unwarranted claim raises these..
*webpages, electronic archiving, optional save in unicode etc etc.
*(Those who have carefully read my earlier postings must
*have noticed that, right from the beginning I was referring
*to a polyvalent font scheme and not a "pure tamil scheme")
May be I didn't read your declaration that it was not
a "pure tamil scheme".
*I guess Mani's recent posting best summarises the design
*Given the above picture, it has been a mystery to me as to
*why people get all charged up and keep labelling the scheme
*as a "pure tamil scheme".
I had offered my reasons in this forum and I'm looking
forward to a reliable tamil-english bilingual scheme.
Some opinions were shared here as to what are the useful
non-tamil characters that can also be added. The fact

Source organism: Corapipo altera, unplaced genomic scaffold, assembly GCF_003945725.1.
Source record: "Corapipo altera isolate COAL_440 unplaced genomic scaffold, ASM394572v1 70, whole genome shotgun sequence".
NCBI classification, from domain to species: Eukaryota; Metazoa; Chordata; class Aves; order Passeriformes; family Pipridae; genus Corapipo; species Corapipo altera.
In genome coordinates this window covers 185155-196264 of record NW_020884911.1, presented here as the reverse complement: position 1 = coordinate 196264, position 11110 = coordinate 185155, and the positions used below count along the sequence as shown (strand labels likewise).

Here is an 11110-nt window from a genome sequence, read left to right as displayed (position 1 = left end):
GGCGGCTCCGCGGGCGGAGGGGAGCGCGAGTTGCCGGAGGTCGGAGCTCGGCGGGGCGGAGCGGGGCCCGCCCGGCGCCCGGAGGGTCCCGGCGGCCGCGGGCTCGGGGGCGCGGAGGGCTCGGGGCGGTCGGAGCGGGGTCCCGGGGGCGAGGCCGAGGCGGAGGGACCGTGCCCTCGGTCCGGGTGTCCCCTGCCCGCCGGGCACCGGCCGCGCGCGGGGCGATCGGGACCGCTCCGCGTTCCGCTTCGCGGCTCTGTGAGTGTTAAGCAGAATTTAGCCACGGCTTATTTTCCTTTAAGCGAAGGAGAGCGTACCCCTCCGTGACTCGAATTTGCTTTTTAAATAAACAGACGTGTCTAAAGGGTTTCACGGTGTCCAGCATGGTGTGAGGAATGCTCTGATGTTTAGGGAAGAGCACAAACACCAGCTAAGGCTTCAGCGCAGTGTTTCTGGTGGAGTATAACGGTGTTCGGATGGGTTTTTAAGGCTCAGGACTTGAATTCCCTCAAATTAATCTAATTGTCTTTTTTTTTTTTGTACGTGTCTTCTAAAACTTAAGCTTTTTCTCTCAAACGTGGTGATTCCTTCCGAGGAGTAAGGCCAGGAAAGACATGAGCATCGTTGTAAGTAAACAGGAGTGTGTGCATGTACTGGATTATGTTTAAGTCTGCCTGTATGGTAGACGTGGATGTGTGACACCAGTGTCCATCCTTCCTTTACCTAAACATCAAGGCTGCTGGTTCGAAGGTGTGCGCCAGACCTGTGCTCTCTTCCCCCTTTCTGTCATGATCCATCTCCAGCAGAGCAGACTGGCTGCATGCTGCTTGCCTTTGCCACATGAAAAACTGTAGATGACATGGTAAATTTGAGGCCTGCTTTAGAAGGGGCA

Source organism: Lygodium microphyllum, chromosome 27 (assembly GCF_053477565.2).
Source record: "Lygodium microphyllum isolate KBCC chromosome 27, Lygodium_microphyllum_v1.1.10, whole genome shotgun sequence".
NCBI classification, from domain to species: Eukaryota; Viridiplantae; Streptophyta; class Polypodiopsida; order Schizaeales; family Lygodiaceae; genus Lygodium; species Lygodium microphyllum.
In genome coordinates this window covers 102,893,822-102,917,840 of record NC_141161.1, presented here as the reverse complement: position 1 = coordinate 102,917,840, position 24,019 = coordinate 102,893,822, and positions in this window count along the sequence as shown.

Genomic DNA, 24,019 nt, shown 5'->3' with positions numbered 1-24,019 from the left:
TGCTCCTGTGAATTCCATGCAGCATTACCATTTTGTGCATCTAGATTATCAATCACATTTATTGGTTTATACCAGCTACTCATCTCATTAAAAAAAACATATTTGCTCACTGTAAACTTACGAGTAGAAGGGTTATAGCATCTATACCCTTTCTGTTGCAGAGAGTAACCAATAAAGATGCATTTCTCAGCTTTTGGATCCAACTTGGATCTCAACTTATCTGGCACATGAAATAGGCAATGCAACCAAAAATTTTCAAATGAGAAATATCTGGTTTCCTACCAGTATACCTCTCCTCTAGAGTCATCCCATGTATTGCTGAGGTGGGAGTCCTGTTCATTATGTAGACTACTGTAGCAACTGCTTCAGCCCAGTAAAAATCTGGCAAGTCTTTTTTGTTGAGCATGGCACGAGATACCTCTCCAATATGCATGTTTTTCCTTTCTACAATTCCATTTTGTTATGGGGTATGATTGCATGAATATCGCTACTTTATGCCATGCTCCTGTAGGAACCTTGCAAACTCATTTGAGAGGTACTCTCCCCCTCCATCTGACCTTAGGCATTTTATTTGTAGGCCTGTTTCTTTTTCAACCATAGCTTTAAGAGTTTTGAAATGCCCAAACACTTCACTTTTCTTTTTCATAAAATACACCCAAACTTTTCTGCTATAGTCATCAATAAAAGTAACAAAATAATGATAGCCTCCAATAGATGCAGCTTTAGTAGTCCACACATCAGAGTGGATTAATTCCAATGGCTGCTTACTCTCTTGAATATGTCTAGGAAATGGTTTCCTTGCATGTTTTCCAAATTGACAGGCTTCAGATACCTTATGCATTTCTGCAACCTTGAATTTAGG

that I did suggest to include 'fa' and two diacritical
markers (single and double dots at the bottom of a letter)
to possibly denote other sounds *and* five grantha letters
and greek letter mu, must tell you that I did not label
the present exercise as 'pure tamil scheme'. My point
is a set of character/glyph codes needed for *tamil* be
defined such that future software developers will
try to comply with that for compatibility reasons. This
set need NOT include any non-tamil characters including
grantha. Now a set of glyphs for some non-tamil characters
that may be needed by several groups of tamils such as
grantha letters, or other symbols ( say like OM), copyrigh
symbols etc. can be 'recommended'. This non-tamil glyph
space can be less rigidly defined. But for ease of implementation
etc. it is best to arrive at some consensus about at least
a few of the more commonly used non-tamil glyph/character.